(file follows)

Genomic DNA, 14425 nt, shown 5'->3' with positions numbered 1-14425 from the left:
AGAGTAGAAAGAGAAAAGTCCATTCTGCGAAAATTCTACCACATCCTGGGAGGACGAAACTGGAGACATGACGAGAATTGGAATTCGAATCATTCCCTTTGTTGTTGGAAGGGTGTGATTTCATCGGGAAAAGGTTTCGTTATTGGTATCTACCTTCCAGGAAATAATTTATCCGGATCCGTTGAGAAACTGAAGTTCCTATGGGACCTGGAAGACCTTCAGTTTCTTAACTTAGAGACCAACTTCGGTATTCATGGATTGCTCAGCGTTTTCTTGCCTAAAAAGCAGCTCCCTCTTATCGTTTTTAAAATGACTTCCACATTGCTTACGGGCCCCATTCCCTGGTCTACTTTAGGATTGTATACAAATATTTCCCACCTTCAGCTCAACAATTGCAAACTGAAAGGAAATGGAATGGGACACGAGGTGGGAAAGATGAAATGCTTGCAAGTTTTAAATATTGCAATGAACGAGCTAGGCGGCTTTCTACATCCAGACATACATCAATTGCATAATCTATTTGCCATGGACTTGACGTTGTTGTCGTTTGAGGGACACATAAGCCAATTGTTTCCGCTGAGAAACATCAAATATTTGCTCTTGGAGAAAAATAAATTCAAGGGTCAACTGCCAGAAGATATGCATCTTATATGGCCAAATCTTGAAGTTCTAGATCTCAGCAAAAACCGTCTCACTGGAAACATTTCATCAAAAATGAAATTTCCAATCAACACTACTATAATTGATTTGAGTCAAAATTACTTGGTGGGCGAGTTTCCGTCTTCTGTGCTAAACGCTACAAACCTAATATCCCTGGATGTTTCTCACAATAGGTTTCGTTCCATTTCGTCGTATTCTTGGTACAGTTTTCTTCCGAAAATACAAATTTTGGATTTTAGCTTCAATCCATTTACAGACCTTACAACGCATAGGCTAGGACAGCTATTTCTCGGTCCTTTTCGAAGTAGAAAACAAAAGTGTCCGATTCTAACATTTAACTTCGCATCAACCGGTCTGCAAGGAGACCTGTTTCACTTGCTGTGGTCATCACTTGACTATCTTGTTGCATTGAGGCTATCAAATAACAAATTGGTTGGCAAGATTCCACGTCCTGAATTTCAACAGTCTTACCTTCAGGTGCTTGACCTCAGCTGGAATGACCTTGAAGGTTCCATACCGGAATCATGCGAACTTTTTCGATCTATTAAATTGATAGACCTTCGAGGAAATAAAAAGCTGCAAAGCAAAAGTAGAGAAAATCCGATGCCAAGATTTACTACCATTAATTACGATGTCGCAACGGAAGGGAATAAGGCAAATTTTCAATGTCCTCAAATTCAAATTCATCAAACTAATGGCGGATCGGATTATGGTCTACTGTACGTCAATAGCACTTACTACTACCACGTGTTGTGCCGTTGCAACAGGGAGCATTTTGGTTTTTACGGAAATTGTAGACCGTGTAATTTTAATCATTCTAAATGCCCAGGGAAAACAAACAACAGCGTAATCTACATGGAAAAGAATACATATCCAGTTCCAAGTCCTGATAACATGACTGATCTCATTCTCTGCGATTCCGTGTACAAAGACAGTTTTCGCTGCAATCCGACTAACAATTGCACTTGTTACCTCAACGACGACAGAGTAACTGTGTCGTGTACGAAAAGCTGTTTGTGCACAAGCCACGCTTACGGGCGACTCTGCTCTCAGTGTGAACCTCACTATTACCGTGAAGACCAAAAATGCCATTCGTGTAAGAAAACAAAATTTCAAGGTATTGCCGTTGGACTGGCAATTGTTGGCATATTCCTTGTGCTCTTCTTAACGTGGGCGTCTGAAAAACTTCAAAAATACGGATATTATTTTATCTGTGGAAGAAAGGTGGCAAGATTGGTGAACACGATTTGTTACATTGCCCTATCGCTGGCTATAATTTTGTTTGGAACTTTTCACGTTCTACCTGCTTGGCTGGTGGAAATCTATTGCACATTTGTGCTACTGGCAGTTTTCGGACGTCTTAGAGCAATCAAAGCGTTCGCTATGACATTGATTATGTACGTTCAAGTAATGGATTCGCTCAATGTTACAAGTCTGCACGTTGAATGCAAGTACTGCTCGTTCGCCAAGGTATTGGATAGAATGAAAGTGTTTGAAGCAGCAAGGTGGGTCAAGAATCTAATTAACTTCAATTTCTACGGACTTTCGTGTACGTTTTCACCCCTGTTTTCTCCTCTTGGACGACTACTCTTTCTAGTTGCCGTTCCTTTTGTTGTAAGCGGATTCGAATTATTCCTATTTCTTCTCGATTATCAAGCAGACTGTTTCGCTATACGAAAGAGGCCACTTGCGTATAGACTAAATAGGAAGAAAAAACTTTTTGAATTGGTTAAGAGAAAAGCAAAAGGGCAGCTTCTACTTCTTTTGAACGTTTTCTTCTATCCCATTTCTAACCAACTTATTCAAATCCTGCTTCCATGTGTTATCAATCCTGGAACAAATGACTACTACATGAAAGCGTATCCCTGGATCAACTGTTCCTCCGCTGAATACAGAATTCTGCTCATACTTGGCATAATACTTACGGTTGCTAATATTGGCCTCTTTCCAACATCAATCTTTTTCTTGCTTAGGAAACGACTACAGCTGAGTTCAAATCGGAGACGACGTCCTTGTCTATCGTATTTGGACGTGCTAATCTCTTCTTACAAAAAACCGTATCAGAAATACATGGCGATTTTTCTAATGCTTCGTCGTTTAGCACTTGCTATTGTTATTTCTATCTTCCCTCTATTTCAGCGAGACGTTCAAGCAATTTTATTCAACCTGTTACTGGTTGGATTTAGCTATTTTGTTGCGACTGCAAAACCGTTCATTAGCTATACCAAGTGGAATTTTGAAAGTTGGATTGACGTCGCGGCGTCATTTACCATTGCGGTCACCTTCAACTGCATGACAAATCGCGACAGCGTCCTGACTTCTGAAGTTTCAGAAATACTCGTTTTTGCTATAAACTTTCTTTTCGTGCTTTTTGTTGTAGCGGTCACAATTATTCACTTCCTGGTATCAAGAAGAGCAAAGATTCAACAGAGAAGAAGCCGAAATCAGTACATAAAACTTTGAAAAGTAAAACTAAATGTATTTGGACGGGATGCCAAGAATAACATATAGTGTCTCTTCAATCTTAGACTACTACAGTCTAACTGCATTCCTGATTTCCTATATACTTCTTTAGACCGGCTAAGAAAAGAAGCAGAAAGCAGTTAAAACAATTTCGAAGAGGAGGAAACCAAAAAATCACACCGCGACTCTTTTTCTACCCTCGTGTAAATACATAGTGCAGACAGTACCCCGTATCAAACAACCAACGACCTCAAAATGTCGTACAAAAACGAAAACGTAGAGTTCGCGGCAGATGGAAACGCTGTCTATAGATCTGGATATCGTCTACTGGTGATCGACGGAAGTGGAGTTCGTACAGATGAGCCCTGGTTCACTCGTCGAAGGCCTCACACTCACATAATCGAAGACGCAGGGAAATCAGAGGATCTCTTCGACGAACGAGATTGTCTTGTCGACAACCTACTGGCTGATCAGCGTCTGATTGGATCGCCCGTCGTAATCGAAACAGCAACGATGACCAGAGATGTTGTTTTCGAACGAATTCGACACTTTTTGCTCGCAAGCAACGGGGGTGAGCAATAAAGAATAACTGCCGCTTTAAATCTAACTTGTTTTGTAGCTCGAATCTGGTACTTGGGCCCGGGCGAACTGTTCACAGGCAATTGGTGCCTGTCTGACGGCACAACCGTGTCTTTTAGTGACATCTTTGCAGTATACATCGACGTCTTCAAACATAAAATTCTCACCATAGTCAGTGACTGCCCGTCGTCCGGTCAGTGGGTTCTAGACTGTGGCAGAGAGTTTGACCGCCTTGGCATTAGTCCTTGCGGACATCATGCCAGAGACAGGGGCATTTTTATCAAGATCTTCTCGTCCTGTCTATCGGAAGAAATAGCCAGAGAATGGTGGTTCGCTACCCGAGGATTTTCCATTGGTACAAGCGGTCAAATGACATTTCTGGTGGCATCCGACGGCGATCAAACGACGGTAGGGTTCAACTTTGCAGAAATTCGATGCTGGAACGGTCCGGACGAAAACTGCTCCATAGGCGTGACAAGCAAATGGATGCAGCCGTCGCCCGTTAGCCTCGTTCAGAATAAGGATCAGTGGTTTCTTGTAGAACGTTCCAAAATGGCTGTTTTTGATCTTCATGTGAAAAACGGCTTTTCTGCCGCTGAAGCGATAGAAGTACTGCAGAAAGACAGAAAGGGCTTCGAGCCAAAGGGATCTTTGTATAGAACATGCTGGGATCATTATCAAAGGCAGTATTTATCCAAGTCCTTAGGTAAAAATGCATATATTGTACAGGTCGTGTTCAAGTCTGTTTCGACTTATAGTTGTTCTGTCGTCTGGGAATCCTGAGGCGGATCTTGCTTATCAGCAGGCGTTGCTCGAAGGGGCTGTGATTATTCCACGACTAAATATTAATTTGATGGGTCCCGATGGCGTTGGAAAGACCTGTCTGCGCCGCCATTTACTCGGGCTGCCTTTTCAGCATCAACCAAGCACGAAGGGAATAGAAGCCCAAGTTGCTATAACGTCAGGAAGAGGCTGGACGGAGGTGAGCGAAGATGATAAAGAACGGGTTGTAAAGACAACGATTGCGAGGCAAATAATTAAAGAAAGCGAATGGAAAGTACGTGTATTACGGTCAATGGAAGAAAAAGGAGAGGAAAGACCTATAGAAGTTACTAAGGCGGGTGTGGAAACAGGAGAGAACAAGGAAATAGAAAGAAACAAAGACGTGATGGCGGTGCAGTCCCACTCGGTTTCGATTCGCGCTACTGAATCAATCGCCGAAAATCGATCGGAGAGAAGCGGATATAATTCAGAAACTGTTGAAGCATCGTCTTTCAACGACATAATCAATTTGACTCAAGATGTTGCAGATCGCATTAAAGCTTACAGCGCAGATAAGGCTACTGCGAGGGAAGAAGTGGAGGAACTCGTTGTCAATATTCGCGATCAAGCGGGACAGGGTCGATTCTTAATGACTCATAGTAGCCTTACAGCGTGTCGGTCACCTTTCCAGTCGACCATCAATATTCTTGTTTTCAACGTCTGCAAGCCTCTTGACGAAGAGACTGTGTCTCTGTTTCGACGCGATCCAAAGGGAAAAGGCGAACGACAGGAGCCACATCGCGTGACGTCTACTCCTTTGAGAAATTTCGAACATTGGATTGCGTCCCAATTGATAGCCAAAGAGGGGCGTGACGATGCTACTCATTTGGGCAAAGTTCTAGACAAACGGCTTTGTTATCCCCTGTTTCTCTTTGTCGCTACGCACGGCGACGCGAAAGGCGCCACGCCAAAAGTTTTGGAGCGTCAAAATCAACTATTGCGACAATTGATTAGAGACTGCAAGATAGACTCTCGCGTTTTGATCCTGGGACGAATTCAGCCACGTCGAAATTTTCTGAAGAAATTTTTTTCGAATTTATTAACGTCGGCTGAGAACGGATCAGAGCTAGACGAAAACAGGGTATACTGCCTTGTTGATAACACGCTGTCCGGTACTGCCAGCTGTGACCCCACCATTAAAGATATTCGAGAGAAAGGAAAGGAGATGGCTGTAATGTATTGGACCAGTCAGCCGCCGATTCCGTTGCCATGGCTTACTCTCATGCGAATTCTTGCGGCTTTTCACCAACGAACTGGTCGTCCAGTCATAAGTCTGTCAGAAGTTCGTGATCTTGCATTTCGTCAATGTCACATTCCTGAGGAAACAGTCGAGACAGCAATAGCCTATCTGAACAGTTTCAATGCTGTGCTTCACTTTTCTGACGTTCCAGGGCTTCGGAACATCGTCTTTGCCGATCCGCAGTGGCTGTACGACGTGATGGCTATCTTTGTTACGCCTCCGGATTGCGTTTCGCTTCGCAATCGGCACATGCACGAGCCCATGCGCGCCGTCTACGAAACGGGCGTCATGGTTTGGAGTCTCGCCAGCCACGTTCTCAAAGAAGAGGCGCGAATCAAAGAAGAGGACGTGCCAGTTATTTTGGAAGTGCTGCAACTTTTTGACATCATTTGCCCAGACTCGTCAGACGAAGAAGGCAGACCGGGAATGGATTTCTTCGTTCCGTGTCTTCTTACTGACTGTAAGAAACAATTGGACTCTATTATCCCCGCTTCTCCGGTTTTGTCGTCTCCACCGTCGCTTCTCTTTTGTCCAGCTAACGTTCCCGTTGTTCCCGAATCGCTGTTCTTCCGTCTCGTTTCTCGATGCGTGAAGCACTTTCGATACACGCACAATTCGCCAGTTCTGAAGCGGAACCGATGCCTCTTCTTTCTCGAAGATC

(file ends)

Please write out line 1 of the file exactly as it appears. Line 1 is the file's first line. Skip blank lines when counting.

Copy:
Genomic DNA, 14425 nt, shown 5'->3' with positions numbered 1-14425 from the left: